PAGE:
Hunted star Dani Brooke on the real-life dangers of working as an undercover police officer.
You’ve written about your 10 years with the Metropolitan Police. How was it looking back?
It might sound strange but, looking back, I think I would never do any of that now. I’m a scaredy cat now! I over-think everything, panic and worry a lot but I think that’s just part of growing up.
What was it like joining at 18?
I didn’t have much life experience because I joined so young. I always felt like nothing bad would ever happen to me on a job because I was a police officer, which now seems naive and stupid. I never considered what might happen. My daughter is 18 now and has the exact same mentality.
You were one of the UK’s most deployed female covert operatives. What did you like about working undercover?
I liked putting on a different persona. When I was having a rough time during my first marriage it meant I could escape real life and be someone else for a while. I liked the pressure of thinking “am I going get what I need?”.
Did you ever feel underestimated?
I think everyone I infiltrated thought I was too stupid to be a police officer. If I had a pound for every time someone said ‘You’re not a police officer, are you?’ and I’d reply ‘Oh my gosh, I would love to be a police lady, that’d be so much fun!’
I would be very rich. People underestimated me but it helped to keep my cover. I once infiltrated a Turkish gang dealing drugs in East London and the main guy we were after was actually on the phone asking me out on a date at the moment they were raided.
What was your toughest undercover job?
Early in my undercover career, I had to follow a school route dressed in school uniform to catch a paedophile wanted for about 100 offences. He actually attacked me. My colleagues were there immediately and, at the time, I felt good because I was glad it was me and not a child.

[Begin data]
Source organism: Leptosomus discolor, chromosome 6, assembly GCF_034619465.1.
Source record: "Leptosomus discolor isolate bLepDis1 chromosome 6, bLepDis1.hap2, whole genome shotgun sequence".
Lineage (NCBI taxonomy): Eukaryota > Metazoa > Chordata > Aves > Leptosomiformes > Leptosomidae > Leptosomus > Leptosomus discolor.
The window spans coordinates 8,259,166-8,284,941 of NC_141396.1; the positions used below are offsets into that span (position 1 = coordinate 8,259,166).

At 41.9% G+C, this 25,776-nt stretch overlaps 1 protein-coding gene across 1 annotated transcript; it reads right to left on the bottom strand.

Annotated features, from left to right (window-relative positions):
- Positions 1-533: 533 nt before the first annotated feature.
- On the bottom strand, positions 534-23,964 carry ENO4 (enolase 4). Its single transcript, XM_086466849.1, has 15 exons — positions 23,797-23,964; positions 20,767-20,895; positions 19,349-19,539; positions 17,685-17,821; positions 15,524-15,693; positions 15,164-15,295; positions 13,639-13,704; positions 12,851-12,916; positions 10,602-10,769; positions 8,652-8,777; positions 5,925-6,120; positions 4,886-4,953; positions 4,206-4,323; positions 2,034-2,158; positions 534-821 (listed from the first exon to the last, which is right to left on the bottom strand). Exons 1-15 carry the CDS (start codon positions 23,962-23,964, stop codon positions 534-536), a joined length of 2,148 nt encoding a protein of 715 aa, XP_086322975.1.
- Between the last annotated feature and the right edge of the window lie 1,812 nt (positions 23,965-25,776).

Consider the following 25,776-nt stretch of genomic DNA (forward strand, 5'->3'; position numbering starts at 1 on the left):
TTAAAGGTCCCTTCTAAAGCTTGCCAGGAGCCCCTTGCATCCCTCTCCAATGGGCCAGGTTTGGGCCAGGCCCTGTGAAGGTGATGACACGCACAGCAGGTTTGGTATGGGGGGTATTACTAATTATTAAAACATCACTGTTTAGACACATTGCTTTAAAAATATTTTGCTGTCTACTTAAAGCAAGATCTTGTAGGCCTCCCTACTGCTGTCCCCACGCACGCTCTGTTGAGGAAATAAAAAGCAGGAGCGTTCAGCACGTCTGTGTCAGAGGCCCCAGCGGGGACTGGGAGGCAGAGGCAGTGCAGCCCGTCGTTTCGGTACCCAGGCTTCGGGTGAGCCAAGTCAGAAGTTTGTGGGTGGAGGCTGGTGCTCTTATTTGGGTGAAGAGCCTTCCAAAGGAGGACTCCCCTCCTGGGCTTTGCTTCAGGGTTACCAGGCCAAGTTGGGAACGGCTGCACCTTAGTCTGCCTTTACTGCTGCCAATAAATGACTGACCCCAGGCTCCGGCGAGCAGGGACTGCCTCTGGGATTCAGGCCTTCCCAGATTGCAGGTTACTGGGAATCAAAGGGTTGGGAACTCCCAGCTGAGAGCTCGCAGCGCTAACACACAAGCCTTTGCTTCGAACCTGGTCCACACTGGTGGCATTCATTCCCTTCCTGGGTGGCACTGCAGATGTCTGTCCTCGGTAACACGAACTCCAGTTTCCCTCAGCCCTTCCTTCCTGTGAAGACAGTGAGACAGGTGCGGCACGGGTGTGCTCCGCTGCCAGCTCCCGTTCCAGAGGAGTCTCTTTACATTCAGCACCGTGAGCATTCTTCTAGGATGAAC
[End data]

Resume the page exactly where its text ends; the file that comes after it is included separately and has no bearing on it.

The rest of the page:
How did you find juggling being a mum and the job?
I had only been serving for three years when I had my daughter Amelia. Balancing what I thought was motherhood and my career was stressful. I couldn’t get childcare to fit around my shift patterns so I relied on my parents.
I hated going back to work after 12 weeks, even though I missed the job. Now, having left, I regret missing things like the school run and school plays. When my youngest, Albert, was born I decided juggling the job and being a mum wasn’t for me. I had a horrible pregnancy so took a career break in 2013 then moved to France.
Did you ever face any misogyny in the police?
Never. My team was predominantly male so we did have banter but I like to think I gave it back as much as I got it and I never was offended.
Do you think there are enough senior positions for women?
Not many women want to work in covert because the nature of the work and the hours are not pleasant. The police force is under huge pressures now but they’ve just assigned Lynn Owens as the new assistant commissioner. She’s very well respected so I think she’s going to make a huge difference.
How did you get involved in the Channel 4 show Hunted?
A former police officer friend got me on it. I wasn’t sure about being on TV at first but it was a great experience. Spending six weeks of the year on the road and hunting people was good fun and it’s how I met my partner Ben, a former British Intelligence Officer.
You both still work together?
We live in Spain with Amelia and Albert and run a cyber-security company. We also team up as keynote speakers so we have a Mr and Mrs Smith thing going on, which is a bit cringey but people seem to like it!
What advice do you have for young women wanting to join the police?
Just go for it. If I can do it, anyone can.
The Girl For The Job by Danni Brooke is published by Macmillan, out now
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